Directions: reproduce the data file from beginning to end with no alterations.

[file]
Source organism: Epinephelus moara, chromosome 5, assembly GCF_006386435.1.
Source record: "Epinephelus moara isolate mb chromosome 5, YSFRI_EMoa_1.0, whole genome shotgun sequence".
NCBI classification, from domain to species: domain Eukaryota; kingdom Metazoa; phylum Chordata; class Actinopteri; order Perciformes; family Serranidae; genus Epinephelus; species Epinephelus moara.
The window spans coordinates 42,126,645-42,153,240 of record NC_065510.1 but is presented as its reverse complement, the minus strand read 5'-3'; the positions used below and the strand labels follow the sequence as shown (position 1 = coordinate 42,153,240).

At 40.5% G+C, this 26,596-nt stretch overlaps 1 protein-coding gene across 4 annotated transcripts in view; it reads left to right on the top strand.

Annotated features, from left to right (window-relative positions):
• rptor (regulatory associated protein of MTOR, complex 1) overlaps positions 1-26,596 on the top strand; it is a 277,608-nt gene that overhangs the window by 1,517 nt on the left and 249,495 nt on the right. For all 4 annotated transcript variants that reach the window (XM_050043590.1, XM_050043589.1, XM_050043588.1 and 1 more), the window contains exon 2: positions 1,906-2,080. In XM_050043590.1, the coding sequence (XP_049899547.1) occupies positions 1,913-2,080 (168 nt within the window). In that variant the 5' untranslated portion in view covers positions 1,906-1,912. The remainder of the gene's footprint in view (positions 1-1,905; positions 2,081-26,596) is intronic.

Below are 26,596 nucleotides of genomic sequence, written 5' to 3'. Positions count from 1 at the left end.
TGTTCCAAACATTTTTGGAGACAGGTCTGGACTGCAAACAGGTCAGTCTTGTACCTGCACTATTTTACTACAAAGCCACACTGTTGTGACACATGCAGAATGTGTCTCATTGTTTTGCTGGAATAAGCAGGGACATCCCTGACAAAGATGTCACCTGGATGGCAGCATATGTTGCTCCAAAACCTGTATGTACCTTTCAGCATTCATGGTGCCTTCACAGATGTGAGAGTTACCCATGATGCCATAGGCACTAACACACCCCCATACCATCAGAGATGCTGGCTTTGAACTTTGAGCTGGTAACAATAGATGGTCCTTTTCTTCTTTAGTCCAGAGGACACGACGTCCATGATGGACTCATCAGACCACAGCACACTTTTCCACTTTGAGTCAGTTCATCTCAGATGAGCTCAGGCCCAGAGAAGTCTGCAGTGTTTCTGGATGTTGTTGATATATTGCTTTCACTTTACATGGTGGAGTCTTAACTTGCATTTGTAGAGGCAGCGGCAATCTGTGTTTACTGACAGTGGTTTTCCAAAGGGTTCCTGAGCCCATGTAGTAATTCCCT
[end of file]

Source organism: Epinephelus moara, chromosome 5, assembly GCF_006386435.1.
Source record: "Epinephelus moara isolate mb chromosome 5, YSFRI_EMoa_1.0, whole genome shotgun sequence".
NCBI classification, from domain to species: domain Eukaryota; kingdom Metazoa; phylum Chordata; class Actinopteri; order Perciformes; family Serranidae; genus Epinephelus; species Epinephelus moara.
The window spans coordinates 42,126,645-42,153,240 of record NC_065510.1 but is presented as its reverse complement, the minus strand read 5'-3'; the positions used below and the strand labels follow the sequence as shown (position 1 = coordinate 42,153,240).

At 40.5% G+C, this 26,596-nt stretch overlaps 1 protein-coding gene across 4 annotated transcripts in view; it reads left to right on the top strand.

Annotated features, from left to right (window-relative positions):
• rptor (regulatory associated protein of MTOR, complex 1) overlaps positions 1-26,596 on the top strand; it is a 277,608-nt gene that overhangs the window by 1,517 nt on the left and 249,495 nt on the right. For all 4 annotated transcript variants that reach the window (XM_050043590.1, XM_050043589.1, XM_050043588.1 and 1 more), the window contains exon 2: positions 1,906-2,080. In XM_050043590.1, the coding sequence (XP_049899547.1) occupies positions 1,913-2,080 (168 nt within the window). In that variant the 5' untranslated portion in view covers positions 1,906-1,912. The remainder of the gene's footprint in view (positions 1-1,905; positions 2,081-26,596) is intronic.

Below are 26,596 nucleotides of genomic sequence, written 5' to 3'. Positions count from 1 at the left end.
TGTTCCAAACATTTTTGGAGACAGGTCTGGACTGCAAACAGGTCAGTCTTGTACCTGCACTATTTTACTACAAAGCCACACTGTTGTGACACATGCAGAATGTGTCTCATTGTTTTGCTGGAATAAGCAGGGACATCCCTGACAAAGATGTCACCTGGATGGCAGCATATGTTGCTCCAAAACCTGTATGTACCTTTCAGCATTCATGGTGCCTTCACAGATGTGAGAGTTACCCATGATGCCATAGGCACTAACACACCCCCATACCATCAGAGATGCTGGCTTTGAACTTTGAGCTGGTAACAATAGATGGTCCTTTTCTTCTTTAGTCCAGAGGACACGACGTCCATGATGGACTCATCAGACCACAGCACACTTTTCCACTTTGAGTCAGTTCATCTCAGATGAGCTCAGGCCCAGAGAAGTCTGCAGTGTTTCTGGATGTTGTTGATATATTGCTTTCACTTTACATGGTGGAGTCTTAACTTGCATTTGTAGAGGCAGCGGCAATCTGTGTTTACTGACAGTGGTTTTCCAAAGGGTTCCTGAGCCCATGTAGTAATTCCCT